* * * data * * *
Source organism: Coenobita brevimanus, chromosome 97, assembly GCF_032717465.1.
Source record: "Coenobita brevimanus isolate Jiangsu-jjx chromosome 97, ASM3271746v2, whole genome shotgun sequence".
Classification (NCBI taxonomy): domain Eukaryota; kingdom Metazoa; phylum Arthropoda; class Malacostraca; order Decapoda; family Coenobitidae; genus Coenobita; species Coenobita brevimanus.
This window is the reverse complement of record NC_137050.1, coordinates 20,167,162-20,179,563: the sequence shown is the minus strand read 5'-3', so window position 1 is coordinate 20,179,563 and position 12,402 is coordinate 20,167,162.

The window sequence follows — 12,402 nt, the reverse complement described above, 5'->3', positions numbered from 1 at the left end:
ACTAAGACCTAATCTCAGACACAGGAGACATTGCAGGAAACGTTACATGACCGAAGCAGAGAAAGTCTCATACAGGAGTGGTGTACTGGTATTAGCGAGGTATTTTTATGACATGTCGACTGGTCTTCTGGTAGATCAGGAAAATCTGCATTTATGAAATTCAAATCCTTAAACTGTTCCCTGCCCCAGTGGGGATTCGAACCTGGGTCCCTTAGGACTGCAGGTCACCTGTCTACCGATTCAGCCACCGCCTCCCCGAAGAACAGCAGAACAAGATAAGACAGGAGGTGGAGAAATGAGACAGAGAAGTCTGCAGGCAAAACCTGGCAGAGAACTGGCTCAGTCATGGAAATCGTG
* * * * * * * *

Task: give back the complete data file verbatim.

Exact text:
Source organism: Coenobita brevimanus, chromosome 97, assembly GCF_032717465.1.
Source record: "Coenobita brevimanus isolate Jiangsu-jjx chromosome 97, ASM3271746v2, whole genome shotgun sequence".
Classification (NCBI taxonomy): domain Eukaryota; kingdom Metazoa; phylum Arthropoda; class Malacostraca; order Decapoda; family Coenobitidae; genus Coenobita; species Coenobita brevimanus.
This window is the reverse complement of record NC_137050.1, coordinates 20,167,162-20,179,563: the sequence shown is the minus strand read 5'-3', so window position 1 is coordinate 20,179,563 and position 12,402 is coordinate 20,167,162.

The window sequence follows — 12,402 nt, the reverse complement described above, 5'->3', positions numbered from 1 at the left end:
ACTAAGACCTAATCTCAGACACAGGAGACATTGCAGGAAACGTTACATGACCGAAGCAGAGAAAGTCTCATACAGGAGTGGTGTACTGGTATTAGCGAGGTATTTTTATGACATGTCGACTGGTCTTCTGGTAGATCAGGAAAATCTGCATTTATGAAATTCAAATCCTTAAACTGTTCCCTGCCCCAGTGGGGATTCGAACCTGGGTCCCTTAGGACTGCAGGTCACCTGTCTACCGATTCAGCCACCGCCTCCCCGAAGAACAGCAGAACAAGATAAGACAGGAGGTGGAGAAATGAGACAGAGAAGTCTGCAGGCAAAACCTGGCAGAGAACTGGCTCAGTCATGGAAATCGTG